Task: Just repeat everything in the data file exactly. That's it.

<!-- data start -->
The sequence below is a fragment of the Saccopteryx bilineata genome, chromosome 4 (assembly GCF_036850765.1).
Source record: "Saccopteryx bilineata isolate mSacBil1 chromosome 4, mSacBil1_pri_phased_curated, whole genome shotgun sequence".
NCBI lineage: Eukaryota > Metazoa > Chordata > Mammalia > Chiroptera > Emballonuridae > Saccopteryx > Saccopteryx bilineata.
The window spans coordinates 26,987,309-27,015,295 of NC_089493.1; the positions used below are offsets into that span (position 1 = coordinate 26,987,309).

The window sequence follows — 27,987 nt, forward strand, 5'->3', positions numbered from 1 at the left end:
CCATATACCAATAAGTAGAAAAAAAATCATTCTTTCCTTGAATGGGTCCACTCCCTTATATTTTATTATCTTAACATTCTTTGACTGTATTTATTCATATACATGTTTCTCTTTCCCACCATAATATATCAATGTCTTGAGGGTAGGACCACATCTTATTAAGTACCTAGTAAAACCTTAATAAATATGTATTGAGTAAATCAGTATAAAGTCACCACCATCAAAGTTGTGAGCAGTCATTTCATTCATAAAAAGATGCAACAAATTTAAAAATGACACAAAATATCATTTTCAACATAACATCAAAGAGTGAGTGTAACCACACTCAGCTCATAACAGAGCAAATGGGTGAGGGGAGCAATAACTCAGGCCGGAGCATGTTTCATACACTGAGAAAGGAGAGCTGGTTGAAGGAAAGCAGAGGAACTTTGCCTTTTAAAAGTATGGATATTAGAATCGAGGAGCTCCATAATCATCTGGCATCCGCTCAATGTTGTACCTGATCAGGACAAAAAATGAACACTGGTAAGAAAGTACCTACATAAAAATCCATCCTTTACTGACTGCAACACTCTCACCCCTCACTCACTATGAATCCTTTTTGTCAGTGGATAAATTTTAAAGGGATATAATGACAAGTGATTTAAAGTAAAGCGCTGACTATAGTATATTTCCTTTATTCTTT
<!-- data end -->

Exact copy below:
The sequence below is a fragment of the Saccopteryx bilineata genome, chromosome 4 (assembly GCF_036850765.1).
Source record: "Saccopteryx bilineata isolate mSacBil1 chromosome 4, mSacBil1_pri_phased_curated, whole genome shotgun sequence".
NCBI lineage: Eukaryota > Metazoa > Chordata > Mammalia > Chiroptera > Emballonuridae > Saccopteryx > Saccopteryx bilineata.
The window spans coordinates 26,987,309-27,015,295 of NC_089493.1; the positions used below are offsets into that span (position 1 = coordinate 26,987,309).

The window sequence follows — 27,987 nt, forward strand, 5'->3', positions numbered from 1 at the left end:
CCATATACCAATAAGTAGAAAAAAAATCATTCTTTCCTTGAATGGGTCCACTCCCTTATATTTTATTATCTTAACATTCTTTGACTGTATTTATTCATATACATGTTTCTCTTTCCCACCATAATATATCAATGTCTTGAGGGTAGGACCACATCTTATTAAGTACCTAGTAAAACCTTAATAAATATGTATTGAGTAAATCAGTATAAAGTCACCACCATCAAAGTTGTGAGCAGTCATTTCATTCATAAAAAGATGCAACAAATTTAAAAATGACACAAAATATCATTTTCAACATAACATCAAAGAGTGAGTGTAACCACACTCAGCTCATAACAGAGCAAATGGGTGAGGGGAGCAATAACTCAGGCCGGAGCATGTTTCATACACTGAGAAAGGAGAGCTGGTTGAAGGAAAGCAGAGGAACTTTGCCTTTTAAAAGTATGGATATTAGAATCGAGGAGCTCCATAATCATCTGGCATCCGCTCAATGTTGTACCTGATCAGGACAAAAAATGAACACTGGTAAGAAAGTACCTACATAAAAATCCATCCTTTACTGACTGCAACACTCTCACCCCTCACTCACTATGAATCCTTTTTGTCAGTGGATAAATTTTAAAGGGATATAATGACAAGTGATTTAAAGTAAAGCGCTGACTATAGTATATTTCCTTTATTCTTT